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Report Stage of a Bill

After a bill is examined in committee, the House considers it at report stage. At report stage, a bill is examined as a whole and not clause by clause as was done in committee. Members may, after giving written notice, propose motions in amendment to the text of the bill. These motions are then debated. If no notice of amendment has been given at report stage, no debate is held.


In order for a motion to amend a bill to be considered at report stage, notice must be given in writing at least one sitting day prior to the commencement of report stage, if the bill was referred to committee after second reading. If the bill was referred to committee before second reading, notice must be given two sitting days before report stage begins. Most notices are filed as soon as possible following the presentation of the report of the committee since report stage can begin as soon as two days after the presentation of the report. No notice may be given on the day on which consideration of the report stage of a bill commences, or on the days following.

In the case of an amendment containing financial implications that require a royal recommendation, the Standing Orders provide that notice of the royal recommendation must be given no later than the sitting day before report stage is to commence. The notice must be printed on the Notice Paper along with the amendment to which it pertains.

Admissibility of Motions to Amend at Report Stage

Generally, the rules relating to the admissibility of amendments presented at committee stage also apply to motions in amendment at report stage, although there are several exceptions. For instance, a motion in amendment to delete a clause is admissible and a motion to amend a number of clauses of a bill together is inadmissible.

Only amendments deemed to be admissible are printed on the Notice Paper.

Selection of Amendments for Debate

When the House first takes up the order for report stage of a bill, the Speaker makes a ruling setting out which of the admissible amendments will be debated. The selection of amendments for debate is based on criteria established in the Standing Orders, which give strong preference to amendments that could not be moved in committee. The Speaker’s decision addresses the grouping of amendments for debate and the voting pattern.


After ruling on the selection and grouping of motions for debate and establishing the voting pattern, the Speaker reads the motion(s) in the first group. The movers of the motions must be present in the House in order to have them put forward. The motions that have been moved and seconded are then debated. Once a motion has been moved, it may be withdrawn only with unanimous consent.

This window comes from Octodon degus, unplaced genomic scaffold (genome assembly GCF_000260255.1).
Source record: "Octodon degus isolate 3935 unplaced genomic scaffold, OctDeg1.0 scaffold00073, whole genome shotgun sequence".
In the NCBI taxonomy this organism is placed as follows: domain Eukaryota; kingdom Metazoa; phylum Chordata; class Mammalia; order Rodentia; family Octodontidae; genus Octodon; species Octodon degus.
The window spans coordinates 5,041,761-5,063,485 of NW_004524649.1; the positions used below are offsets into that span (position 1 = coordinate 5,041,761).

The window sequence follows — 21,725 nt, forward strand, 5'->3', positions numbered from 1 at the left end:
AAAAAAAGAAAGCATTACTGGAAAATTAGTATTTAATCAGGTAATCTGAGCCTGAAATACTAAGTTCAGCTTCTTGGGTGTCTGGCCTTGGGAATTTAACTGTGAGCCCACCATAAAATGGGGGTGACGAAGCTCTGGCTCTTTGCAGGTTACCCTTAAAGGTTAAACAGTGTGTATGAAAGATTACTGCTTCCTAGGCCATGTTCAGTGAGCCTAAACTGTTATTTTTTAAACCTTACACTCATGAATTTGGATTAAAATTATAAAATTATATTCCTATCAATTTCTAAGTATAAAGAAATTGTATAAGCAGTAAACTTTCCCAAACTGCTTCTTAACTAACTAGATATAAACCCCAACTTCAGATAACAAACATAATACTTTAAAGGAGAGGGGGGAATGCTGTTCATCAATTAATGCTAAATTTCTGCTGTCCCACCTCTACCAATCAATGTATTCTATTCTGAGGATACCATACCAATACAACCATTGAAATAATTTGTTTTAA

If a bill has been sent to committee before second reading, or during debate at report stage, the first Member from each of the recognized parties speaks for not more than 20 minutes on the first amendment proposed at report stage. No other Member may speak more than once or for longer than 10 minutes on any motion or group of motions in amendment, and Members’ speeches are not followed by questions and comments periods. Debate at report stage is subject to the general rules of debate, such as the rule of relevance.

Deferral of Divisions

When a recorded division is demanded on any motion in amendment proposed during report stage of a bill, the Speaker may defer the vote until some or all subsequent motions in amendment to the bill have been debated. Usually, the Speaker defers all recorded divisions until the consideration at report stage is completed.

Concurrence at Report Stage

The report stage of a bill that was sent to committee before second reading is an integral part of the second reading stage of the bill. At the end of report stage, a motion “That the bill be concurred in at report stage and be read a second time” is moved. The text of the concurrence motion can be modified if the bill is amended at committee or report stage. The question is then put on the motion, and the House must dispose of it without amendment or debate.

At the end of report stage of a bill that has already been read a second time, the motion for concurrence is also put immediately, without amendment or debate. The wording of the concurrence motion will vary depending on whether the bill has been amended or not and depending on the stage at which the amendments were made.

If no motion in amendment is moved at report stage of a bill that has already been read a second time, no debate takes place and the question on the motion to concur in the bill at report stage is put immediately. In these circumstances, the House may proceed to third reading the same day.

A bill that is reported from a Committee of the Whole, with or without amendments, may not be debated or amended at report stage. The House must dispose of the bill at report stage as soon as it is received from a Committee of the Whole.

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